The Equal Employment Opportunity Commission (“EEOC”) just released guidelines for enforcement of the Pregnancy Discrimination Act (“PDA”), in an effort to reduce discrimination in the workplace. The agency pointed to an increase in the number of claims filed over the past decade, as it reminded employers of all the forms pregnancy discrimination can take.
This is the first time the EEOC has updated its pregnancy discrimination enforcement guidelines since 1983, and the agency’s timing is noteworthy. The U.S. Supreme Court agreed to hear the Fourth Circuit decision of Young v. United Parcel Service, (http://www.scotusblog.com/case-files/cases/young-v-united-parcel-service/) concerning accommodations employers must grant pregnant employees, as compared to those they must grant to non-pregnant employees.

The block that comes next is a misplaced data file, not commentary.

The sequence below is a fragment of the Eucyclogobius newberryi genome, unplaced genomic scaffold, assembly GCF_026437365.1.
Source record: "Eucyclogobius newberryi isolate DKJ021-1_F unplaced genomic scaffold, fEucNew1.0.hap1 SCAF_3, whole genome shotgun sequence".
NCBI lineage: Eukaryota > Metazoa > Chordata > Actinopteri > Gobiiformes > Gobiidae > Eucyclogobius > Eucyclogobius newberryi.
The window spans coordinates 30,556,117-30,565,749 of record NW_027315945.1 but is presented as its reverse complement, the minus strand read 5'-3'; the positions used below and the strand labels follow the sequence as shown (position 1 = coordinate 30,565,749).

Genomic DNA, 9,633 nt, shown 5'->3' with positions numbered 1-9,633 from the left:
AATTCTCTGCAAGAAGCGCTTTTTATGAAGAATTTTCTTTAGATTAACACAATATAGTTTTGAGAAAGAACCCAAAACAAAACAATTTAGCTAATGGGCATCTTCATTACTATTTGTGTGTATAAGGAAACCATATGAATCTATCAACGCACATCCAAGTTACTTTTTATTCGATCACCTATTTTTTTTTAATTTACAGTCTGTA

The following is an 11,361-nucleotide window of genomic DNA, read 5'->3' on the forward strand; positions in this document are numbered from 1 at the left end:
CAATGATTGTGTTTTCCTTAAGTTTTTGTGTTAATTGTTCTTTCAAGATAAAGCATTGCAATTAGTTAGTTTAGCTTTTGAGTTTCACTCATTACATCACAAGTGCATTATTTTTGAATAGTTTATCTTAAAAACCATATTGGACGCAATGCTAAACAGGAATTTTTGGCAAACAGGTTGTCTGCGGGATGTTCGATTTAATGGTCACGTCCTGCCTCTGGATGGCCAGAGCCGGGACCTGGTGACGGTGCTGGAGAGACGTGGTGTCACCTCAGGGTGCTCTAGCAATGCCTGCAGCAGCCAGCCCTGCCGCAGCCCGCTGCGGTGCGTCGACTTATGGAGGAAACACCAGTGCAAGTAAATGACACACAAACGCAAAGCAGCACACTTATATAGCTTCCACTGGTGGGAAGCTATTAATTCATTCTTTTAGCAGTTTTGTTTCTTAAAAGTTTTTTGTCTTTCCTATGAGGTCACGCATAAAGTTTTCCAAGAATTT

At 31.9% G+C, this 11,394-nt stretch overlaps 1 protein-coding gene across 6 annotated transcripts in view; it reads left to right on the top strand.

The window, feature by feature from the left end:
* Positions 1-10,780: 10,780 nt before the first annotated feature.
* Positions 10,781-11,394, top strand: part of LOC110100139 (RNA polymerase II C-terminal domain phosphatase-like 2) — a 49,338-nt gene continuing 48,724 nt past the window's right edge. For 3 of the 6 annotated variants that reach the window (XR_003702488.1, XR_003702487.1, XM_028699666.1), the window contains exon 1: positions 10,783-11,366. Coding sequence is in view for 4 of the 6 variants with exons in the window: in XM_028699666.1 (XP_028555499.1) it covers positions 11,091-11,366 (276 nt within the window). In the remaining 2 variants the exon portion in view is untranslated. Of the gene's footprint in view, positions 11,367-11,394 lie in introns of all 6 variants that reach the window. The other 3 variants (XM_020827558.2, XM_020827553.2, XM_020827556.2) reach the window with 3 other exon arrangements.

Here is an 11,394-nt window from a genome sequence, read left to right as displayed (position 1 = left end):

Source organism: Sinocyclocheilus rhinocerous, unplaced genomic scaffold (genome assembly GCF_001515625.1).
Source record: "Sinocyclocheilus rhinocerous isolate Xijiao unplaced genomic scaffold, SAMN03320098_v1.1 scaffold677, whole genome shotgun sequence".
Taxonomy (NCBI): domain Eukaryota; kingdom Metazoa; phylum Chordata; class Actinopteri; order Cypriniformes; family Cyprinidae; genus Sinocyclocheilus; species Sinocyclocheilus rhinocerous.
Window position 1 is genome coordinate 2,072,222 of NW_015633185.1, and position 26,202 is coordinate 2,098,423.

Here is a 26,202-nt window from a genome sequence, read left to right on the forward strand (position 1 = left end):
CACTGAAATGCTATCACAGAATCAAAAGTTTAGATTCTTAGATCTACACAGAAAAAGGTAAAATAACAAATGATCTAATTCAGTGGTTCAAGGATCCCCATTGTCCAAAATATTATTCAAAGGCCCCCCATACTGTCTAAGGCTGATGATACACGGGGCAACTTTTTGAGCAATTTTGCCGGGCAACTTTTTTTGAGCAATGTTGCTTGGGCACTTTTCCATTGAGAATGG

In the meantime, the guidelines provide useful reminders for employers. First, pregnancy discrimination is not limited to mistreatment of currently pregnant employees. Rather, adverse employment action that is taken because someone was pregnant, is pregnant, or plans to become pregnant, all constitute discrimination. Second, employers cannot force a pregnant employee to take a leave of absence, if she can perform the essential functions of her position. Employers must offer light work to such an employee, if any is available. Third, if an employer provides healthcare, it must cover pregnancy and related conditions.
Circumstances involving pregnant employees often present challenges for employers. In individual situations, employers who are unsure of how to proceed should consider contacting counsel for direction.